- Honeywell Home HE360A1075 Whole House Humidifier
- Low-maintenance flow-through humidifier
- Ideal for large homes, up to 4,200 square feet
- Most installation hardware and materials provided
- Easy and flexible mounting options
- Backed by a one-year warranty
- Some installation components sold separately
- Requires a separate drain pan
This is a flow-through humidifier, and one of the best in the category. It requires no bypass ducting. Mount it onto the warm air supply or air handler of your forced air furnace. The connecting components are included in the package. The only challenge is that you need to access the nearest floor drain to provide drainage.
The unit draws heated air through a moistened humidifier pad (included) where it collects invisible moisture. A PerfctFLO water distribution tray ensures fast and thorough humidifier saturation for consistent and even moisture distribution.
The package includes most of the components you need to complete the installation. These include a saddle valve assembly, connecting and mounting hardware, and an installation kit. It comes with a 1-year warranty.
- GeneralAire 1000A Humidifier, 120V
- Ideal for up to 3,000 square feet
- Manual or automatic mode
- Features outdoor sensor
- GFX3 humidistat included
- Backed by a 10-year warranty
- A drain pan is required
- DIY installation voids warranty
The GeneralAire 1000A is another value-for-money whole-home humidifier. Priced at under $400, it’s considered a medium-range whole-home humidifier. A fan inside the unit pulls warm air into the humidifier and the highly evaporative Vapor Pads where the air is humidified. The moistened air is then delivered throughout your home through the home’s duct system.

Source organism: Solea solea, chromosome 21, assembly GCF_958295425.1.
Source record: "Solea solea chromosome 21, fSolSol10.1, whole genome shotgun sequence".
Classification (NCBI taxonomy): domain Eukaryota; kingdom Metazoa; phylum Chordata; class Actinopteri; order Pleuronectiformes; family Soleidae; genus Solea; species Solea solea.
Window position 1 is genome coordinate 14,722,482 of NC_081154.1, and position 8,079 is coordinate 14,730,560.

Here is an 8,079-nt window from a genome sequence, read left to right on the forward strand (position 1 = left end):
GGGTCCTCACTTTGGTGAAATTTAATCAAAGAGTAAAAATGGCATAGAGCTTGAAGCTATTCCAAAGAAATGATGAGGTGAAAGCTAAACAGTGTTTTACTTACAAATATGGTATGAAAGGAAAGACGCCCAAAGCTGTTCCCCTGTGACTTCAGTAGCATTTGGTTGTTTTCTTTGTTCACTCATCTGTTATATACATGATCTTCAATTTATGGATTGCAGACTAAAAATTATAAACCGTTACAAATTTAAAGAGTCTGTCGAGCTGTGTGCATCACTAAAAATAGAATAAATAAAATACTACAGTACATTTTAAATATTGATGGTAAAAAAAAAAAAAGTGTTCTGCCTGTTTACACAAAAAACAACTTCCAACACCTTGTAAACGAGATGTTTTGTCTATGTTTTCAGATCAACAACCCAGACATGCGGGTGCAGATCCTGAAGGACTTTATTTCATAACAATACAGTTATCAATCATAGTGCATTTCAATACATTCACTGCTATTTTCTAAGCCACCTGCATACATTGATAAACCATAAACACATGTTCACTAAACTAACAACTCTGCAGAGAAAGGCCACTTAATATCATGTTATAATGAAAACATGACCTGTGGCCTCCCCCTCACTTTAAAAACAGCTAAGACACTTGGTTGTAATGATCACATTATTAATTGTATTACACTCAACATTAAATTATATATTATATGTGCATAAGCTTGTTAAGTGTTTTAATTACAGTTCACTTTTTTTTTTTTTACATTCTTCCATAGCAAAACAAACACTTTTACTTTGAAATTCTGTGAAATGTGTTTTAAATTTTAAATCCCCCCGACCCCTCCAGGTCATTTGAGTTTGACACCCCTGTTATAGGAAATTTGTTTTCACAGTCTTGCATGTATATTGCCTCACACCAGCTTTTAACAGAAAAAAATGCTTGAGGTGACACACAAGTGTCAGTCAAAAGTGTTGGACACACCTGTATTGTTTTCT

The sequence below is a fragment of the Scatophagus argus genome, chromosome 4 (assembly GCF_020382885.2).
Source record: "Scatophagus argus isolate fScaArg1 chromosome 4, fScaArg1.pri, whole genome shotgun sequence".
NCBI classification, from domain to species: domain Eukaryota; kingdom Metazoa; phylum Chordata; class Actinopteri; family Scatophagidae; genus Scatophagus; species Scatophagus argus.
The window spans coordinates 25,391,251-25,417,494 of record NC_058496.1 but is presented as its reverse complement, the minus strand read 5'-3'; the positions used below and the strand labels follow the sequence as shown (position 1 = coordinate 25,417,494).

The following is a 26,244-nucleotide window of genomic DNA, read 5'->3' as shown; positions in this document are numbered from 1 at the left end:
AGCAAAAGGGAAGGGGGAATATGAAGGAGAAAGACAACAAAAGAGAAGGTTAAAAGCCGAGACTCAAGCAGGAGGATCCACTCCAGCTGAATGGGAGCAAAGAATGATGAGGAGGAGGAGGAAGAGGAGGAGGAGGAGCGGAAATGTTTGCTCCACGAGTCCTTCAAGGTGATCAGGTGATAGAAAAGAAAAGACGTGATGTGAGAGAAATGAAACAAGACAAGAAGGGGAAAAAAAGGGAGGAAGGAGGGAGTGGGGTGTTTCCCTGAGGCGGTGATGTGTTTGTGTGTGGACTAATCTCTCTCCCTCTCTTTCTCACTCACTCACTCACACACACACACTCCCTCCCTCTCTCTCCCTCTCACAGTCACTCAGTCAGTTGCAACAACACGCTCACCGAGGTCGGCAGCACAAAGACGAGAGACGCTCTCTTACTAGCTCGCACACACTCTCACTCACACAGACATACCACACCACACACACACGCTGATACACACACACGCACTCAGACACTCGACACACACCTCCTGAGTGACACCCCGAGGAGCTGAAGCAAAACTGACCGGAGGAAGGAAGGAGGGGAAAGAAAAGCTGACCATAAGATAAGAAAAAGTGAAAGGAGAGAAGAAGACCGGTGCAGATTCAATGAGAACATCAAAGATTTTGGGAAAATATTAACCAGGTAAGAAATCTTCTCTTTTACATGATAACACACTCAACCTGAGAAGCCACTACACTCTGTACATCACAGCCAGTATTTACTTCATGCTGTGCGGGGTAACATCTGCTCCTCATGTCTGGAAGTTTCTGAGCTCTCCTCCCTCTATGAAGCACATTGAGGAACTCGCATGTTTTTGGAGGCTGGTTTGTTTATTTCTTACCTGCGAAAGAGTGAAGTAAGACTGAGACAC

Key features of the 1000A include a humidity control bypass damper, fan-powered moisture distribution, and the DuraPlast UV-stable automotive-grade plastic build. The unit delivers 18 gallons of warm air per day.
The unit is recommended for homes up to 3,000 square feet but connects to a standard 120V electrical outlet. It comes with a 10-year manufacturer warranty.
- BONECO Model AOS S450 Digital Steam Humidifier
- Ideal for homes up to 860 square feet
- Intelligent controls
- Supports essential oils use
- Filters not needed
- A large, 3.5-gallon tank
- 3-year warranty
- No remote control
- Somewhat pricey for a console humidifier
Finally, we’ve only looked at furnace humidifiers that connect to the rest of the home’s HVAC system so far. If you desire quiet whole-house humidification but want a more portable solution, this BONECO model would be a great fit.
As the name suggests, it’s a digital steam humidifier. The water is boiled to 212F to ensure bacteria and mineral-free humidification, and the vapor is then pushed into your home. The touch control panel with auto dimmer lights makes it easy to stay on top of the house’s humidity control.
The unit implements self-cleaning for automatic cleaning and decalcification. It also features clear-mist technology, scented humidification, anti-mineral pads, and a programmable hygrostat. It comes with two anti-mineral pads.